Any franchise owners of a Hardee's resturant. Right central Illinois management?
  10. local804

    local804 Well-Known Member

    Hypothecation was a very well used word before the ipo at UPS. It was a word often used by the management. 33,000 millionaires at ups after the ipo if I am not mistaken, hypo was a big part of it.
  11. over9five

    over9five Senior Member Staff Member

    See? You do learn stuff here!
  12. walterCronkite

    walterCronkite New Member

    This roving reporter has found that the Current LIBOR rate is:

    Current Libor etc.

    LIBOR - 1 Mo[​IMG]3.774%-0.128%LIBOR - 3 Mo[​IMG]3.720%0.003%LIBOR - 6 Mo[​IMG]3.490%-0.184%LIBOR - 1 Yr[​IMG]3.084%-0.184%Fed Prime Rate[​IMG]6.50%-0.75%Treasury - 10 Yr[​IMG]3.66%-0.08%Treasury - 30 Yr[​IMG]4.25%-0.07%12 MTA[​IMG]4.522%-0.140%COFI-11th District[​IMG]4.172%-0.061%COSI[​IMG]4.900%0.110%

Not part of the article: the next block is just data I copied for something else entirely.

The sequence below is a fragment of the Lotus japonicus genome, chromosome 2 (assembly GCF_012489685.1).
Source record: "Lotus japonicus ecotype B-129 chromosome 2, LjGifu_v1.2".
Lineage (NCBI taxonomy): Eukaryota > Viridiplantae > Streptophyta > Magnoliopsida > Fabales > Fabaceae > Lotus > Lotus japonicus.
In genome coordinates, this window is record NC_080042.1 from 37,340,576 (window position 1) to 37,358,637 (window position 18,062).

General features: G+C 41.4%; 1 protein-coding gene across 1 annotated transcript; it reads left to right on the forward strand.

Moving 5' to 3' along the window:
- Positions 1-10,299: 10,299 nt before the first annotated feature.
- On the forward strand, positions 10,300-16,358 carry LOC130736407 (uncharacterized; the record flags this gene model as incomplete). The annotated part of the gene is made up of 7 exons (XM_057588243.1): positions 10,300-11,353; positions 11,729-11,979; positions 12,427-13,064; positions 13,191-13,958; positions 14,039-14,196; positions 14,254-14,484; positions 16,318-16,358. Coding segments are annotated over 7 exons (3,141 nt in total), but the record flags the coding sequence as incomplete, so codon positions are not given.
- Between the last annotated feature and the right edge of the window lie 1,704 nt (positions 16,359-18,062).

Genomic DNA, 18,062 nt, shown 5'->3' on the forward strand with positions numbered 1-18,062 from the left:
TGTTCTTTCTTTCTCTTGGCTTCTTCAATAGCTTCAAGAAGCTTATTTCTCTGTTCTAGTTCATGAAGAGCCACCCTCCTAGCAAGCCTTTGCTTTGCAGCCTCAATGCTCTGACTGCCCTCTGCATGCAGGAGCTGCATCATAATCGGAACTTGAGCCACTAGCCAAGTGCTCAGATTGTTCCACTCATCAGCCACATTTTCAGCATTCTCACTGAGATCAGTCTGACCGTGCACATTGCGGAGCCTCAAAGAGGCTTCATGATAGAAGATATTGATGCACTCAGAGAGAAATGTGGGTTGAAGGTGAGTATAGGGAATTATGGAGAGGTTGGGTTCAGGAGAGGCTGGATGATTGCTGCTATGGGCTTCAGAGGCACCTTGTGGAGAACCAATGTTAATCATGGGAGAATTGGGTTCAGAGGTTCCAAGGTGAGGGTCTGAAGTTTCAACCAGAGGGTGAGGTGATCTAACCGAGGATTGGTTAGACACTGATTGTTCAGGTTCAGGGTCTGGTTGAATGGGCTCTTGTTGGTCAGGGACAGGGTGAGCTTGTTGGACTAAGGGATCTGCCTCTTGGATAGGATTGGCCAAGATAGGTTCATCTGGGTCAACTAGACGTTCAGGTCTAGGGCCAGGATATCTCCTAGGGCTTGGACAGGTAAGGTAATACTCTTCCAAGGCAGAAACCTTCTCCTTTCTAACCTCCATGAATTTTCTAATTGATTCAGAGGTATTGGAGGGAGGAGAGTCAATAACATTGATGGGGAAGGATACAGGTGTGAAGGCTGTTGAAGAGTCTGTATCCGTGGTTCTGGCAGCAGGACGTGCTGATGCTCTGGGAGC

[FONT=Arial, Helvetica]
    as of 23-Jan-08 09:41 ET
    sources: DTN, FHLBSF, Federal Reserve
    © theFinancials.com

    In addition you are probably paying a premium over the curent LIBOR rate. It is not an advisable strategy these day since it is similar to taking out a second mortgage. In the old days, the BOD made sure that the price of the collateral, UPS stock, did not go down. The game ended when UPS went public (WHY? I don't know). And that is the way it is.
  13. helenofcalifornia

    helenofcalifornia Well-Known Member

    OK. You guys know what you are talking about evidently. Can you translate the question into basic kindergarten financial talk? This guy wants to borrow money from a bank with his UPS stock as collateral? Is that right? And what are those funny words? What do they mean? I thought the guy was a foreigner speaking English as his second language.
  14. UpstateNYUPSer

    UpstateNYUPSer Very proud grandfather.

    Yes, please explain it to us in little words as I have no clue what you are talking about.
  15. beentheredonethat